My brother is moving to Seattle.
I’m not surprised, and I’m shocked.
I guess a lifetime of the same pat answers makes it hard to imagine saying anything else. “Yes, I’m one of five.” “Four girls and a boy.” “Yes, we grew up here.” “Yes, we were all homeschooled.” “Yes, we all still live here.” Etc. Now the answers have changed. Four of us are here but my brother’s out on the west coast. I always picture the logical extreme (thanks to my dad), so what will I be saying five years from now? “Well, we don’t have much family close by. My parents are here but the rest of us are all over the country. I’ve got a sister in Texas, a brother in Oregon, a sister in Manhattan…”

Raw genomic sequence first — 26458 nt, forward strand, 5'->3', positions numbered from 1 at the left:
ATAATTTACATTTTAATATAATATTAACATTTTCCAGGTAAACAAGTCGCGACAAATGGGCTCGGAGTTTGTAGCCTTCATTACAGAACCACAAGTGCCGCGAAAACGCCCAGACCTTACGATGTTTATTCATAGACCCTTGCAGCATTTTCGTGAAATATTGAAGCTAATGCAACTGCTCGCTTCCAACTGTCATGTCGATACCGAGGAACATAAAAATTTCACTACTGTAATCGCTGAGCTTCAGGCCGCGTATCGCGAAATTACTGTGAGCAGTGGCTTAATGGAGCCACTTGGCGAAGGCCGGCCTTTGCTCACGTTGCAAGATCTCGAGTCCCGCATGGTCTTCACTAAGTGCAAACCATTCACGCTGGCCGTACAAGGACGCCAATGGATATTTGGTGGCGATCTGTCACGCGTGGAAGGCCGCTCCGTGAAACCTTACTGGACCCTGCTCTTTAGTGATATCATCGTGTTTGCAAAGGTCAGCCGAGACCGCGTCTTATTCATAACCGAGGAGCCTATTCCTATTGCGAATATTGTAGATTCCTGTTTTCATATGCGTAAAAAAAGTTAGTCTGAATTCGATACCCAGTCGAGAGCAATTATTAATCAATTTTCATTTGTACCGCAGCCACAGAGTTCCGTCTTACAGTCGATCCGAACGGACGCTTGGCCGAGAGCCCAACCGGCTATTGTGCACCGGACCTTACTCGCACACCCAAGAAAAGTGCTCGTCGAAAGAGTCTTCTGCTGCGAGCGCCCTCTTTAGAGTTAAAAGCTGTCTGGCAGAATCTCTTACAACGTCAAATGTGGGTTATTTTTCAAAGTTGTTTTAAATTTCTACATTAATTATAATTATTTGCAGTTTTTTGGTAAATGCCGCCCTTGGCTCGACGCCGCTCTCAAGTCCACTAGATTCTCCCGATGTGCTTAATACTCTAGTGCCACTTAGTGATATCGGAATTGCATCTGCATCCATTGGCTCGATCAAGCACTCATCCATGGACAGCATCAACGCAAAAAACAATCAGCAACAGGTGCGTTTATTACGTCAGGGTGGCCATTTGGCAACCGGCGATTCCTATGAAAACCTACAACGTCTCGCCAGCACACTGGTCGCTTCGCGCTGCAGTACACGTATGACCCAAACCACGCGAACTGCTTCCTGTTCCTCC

It’s certainly normal for college and careers to scatter families all over the place, but until now, we were the exception.
It was more emotional than I expected to say goodbye to my brother. He means a lot to me. And while I’d selfishly rather have him and his family closer to us, this is an absolutely fantastic job opportunity for him and I’m happy to see him succeed in a field he loves.
We’ve been listening to Shabbat Vol. 1 (by Moshav) this week and I heard the perfect message for this situation. Tzet’chem v’shalom. Go in peace, Peter. We will always be here for you.